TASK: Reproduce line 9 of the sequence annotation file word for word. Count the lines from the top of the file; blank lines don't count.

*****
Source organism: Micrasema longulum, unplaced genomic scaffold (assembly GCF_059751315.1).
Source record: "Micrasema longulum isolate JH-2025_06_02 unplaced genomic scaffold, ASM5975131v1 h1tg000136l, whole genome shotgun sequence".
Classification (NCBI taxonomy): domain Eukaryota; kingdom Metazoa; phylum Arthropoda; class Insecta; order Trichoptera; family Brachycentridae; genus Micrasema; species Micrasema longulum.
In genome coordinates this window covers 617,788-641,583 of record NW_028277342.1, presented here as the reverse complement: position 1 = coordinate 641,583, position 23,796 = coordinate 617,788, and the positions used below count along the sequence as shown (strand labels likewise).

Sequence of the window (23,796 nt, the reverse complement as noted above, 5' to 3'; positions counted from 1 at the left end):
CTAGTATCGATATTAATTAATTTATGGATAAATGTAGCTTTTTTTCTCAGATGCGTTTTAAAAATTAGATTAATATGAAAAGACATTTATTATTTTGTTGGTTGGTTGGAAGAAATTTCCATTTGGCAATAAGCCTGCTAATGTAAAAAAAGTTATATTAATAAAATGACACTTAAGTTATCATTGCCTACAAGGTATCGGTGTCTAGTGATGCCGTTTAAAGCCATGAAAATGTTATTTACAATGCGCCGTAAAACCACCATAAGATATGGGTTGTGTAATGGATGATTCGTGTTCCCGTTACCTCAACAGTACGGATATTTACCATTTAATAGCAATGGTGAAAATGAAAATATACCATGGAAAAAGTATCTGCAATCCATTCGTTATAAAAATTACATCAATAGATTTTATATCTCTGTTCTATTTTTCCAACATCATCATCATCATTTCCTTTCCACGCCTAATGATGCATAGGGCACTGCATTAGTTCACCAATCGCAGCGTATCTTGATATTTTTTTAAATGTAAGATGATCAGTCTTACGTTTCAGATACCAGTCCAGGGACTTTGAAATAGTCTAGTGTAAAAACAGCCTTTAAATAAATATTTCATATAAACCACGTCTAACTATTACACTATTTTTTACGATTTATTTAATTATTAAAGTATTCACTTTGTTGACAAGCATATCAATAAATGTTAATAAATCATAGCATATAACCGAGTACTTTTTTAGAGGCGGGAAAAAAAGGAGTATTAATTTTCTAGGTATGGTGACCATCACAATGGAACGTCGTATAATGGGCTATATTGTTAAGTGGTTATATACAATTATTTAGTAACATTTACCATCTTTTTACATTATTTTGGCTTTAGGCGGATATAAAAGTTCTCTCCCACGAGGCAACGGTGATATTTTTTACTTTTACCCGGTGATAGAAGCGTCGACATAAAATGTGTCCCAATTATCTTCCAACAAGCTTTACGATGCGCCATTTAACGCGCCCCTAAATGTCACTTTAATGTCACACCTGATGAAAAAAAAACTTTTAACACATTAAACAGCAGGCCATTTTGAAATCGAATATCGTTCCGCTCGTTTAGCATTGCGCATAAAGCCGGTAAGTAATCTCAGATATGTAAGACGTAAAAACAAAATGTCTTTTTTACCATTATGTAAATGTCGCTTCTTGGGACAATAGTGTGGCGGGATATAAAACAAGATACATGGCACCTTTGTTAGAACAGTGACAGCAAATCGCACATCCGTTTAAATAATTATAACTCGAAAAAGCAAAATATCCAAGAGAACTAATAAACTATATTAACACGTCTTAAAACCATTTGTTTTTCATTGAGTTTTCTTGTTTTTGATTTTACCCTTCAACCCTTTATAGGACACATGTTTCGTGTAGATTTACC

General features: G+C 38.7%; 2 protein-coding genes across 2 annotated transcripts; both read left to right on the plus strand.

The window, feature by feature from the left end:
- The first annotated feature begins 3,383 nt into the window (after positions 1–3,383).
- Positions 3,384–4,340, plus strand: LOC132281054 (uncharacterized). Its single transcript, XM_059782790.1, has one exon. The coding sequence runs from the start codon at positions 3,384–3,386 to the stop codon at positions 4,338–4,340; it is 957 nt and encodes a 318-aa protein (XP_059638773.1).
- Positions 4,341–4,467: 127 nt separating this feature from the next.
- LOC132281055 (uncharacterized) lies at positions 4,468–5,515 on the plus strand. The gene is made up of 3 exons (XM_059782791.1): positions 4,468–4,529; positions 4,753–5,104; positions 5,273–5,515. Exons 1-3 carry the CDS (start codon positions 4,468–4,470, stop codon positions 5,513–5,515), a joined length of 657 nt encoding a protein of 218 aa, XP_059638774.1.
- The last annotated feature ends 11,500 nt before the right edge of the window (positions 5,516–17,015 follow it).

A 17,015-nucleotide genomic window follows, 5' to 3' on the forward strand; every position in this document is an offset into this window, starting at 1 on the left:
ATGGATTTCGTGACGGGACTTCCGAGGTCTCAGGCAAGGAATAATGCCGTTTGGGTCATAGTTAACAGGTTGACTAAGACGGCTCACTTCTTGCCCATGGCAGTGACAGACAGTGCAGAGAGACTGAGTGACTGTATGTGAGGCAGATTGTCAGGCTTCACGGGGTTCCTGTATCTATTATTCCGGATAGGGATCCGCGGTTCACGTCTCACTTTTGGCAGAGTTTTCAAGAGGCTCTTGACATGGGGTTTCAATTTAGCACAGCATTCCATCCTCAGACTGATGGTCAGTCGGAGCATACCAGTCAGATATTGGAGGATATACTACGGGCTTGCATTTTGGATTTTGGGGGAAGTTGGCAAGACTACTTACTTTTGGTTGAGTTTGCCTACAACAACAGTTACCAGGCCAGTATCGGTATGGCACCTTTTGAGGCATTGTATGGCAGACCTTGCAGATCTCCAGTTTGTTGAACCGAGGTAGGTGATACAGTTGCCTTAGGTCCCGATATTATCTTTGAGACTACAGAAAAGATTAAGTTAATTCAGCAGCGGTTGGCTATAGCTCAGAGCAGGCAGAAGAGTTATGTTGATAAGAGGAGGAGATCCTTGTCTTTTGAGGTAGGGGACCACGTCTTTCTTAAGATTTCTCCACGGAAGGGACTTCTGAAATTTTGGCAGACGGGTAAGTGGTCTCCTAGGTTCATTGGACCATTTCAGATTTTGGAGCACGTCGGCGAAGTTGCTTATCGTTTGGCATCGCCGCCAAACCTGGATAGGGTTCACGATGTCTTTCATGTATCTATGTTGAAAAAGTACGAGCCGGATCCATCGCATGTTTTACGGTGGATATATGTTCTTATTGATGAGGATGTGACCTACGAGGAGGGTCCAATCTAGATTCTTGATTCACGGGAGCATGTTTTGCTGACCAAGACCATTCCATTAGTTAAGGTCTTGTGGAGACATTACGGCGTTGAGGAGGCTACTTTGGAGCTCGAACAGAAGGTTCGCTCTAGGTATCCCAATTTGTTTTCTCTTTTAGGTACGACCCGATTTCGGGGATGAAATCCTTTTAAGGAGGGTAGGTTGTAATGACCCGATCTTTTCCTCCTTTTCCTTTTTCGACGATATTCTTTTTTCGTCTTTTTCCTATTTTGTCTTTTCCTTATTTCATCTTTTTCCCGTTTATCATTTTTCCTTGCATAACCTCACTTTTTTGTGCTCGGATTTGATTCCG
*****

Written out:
- The first annotated feature begins 3,383 nt into the window (after positions 1–3,383).